Sneaky Russians used nerve agent to try to kill former spy Sergei Skripal (probably)


A nerve agent was used to try to murder a former Russian spy and his daughter, police have said.

Sergei and Yulia Skripal were found unconscious in Salisbury on Sunday afternoon and remain critically ill.

A police officer who was the first to attend the scene is now in a serious condition in hospital, Assistant Commissioner Mark Rowley said.

Nerve agents are highly toxic chemicals that stop the nervous system working and shut down bodily functions.

They normally enter the body through the mouth or nose, but can also be absorbed through the eyes or skin.

Mr Rowley, head of Counter Terrorism Policing, said government scientists had identified the agent used, but would not make that information public at this stage.

“This is being treated as a major incident involving attempted murder, by administration of a nerve agent,” he said.

“Having established that a nerve agent is the cause of the symptoms… I can also confirm that we believe that the two people who became unwell were targeted specifically.”

He said there was no evidence of a widespread health risk to the public.

As a result of the suspected Russian involvement Britain was tonight preparing to expel dozens of Russian diplomats and spies in retaliation for the deadly attack.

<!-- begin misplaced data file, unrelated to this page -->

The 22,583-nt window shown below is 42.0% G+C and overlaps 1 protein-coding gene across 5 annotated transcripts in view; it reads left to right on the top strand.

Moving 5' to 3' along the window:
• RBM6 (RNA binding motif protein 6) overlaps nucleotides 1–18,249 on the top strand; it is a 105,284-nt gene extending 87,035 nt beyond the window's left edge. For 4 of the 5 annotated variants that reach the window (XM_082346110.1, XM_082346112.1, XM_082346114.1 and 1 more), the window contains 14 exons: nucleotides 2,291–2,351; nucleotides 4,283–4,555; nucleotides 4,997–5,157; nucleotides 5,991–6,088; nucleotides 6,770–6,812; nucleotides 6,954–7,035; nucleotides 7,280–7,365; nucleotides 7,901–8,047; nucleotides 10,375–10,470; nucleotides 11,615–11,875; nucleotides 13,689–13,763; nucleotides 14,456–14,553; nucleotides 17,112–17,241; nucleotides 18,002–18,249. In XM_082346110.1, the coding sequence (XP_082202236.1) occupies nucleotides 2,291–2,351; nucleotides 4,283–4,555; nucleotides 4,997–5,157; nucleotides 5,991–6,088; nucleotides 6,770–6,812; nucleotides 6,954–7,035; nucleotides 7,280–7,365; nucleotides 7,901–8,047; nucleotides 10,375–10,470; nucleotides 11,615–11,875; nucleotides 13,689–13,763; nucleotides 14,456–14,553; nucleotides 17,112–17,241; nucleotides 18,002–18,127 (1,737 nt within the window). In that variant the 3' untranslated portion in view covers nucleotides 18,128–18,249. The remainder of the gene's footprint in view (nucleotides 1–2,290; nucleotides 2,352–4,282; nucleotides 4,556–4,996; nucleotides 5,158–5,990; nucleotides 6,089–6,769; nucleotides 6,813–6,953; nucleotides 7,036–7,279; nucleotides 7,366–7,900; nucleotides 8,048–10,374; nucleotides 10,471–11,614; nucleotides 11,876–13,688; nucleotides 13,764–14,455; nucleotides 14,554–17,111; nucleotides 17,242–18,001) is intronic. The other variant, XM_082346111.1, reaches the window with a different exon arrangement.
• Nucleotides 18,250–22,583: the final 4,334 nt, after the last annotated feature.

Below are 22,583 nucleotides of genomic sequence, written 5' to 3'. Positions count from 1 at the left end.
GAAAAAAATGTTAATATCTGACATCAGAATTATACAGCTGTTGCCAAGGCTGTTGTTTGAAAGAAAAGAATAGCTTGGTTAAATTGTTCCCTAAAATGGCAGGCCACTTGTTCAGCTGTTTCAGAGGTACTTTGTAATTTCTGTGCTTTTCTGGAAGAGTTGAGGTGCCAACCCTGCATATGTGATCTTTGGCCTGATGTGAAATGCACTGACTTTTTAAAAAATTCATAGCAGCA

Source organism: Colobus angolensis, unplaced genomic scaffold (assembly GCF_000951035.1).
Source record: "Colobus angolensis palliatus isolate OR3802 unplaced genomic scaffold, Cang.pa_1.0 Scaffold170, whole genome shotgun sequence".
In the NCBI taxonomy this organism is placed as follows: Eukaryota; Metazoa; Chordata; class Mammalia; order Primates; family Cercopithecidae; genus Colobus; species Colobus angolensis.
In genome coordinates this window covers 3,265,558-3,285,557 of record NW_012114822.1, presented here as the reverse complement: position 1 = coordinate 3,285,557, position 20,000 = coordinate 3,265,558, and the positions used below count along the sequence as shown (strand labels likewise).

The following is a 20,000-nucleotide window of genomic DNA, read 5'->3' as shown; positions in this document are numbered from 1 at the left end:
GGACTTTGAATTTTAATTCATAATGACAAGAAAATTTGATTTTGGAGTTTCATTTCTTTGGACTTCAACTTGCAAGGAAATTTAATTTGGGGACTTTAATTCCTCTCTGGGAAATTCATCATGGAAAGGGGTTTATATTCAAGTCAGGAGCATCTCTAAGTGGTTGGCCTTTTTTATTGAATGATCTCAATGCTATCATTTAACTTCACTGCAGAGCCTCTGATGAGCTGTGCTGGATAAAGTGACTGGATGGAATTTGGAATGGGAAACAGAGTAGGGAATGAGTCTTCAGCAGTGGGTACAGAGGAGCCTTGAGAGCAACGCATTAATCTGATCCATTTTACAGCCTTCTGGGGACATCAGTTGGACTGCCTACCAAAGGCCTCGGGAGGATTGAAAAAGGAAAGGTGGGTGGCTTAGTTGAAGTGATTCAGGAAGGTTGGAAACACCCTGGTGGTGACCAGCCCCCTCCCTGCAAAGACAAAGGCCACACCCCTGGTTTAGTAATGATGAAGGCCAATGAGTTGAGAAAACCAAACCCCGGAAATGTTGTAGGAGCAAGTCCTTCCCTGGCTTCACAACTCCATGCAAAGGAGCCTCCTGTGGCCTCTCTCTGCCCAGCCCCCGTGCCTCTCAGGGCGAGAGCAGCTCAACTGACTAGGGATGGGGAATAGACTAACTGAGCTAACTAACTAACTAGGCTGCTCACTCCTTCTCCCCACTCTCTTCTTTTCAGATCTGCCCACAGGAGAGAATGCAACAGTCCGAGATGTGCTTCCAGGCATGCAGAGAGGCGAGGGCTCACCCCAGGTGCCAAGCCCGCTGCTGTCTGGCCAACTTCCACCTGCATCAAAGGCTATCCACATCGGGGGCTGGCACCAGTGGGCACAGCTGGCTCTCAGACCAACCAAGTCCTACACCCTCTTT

Intelligence chiefs and the Foreign Office were drawing up lists of likely candidates to be sent back, on Theresa May’s orders.

The attack – suspected by many to have been ordered by Russian President Vladimir Putin – was “a near-declaration of war” said one source.

And one ex-British intelligence officer said: “This could be the largest expulsion of diplomats and Russian spooks in many years.

“It would be a decisive move to show this is being taken extremely seriously.”

Expulsions would be the first in a possible string of punitive measures once the Government is satisfied the Russian state is responsible for the apparent hit on former Russian spy Sergei Skripal and his daughter.

Some believe the outrage could simply be part of Vladimir Putin’s show of strength in the run-up to the first round of elections he is expected to win on March 18.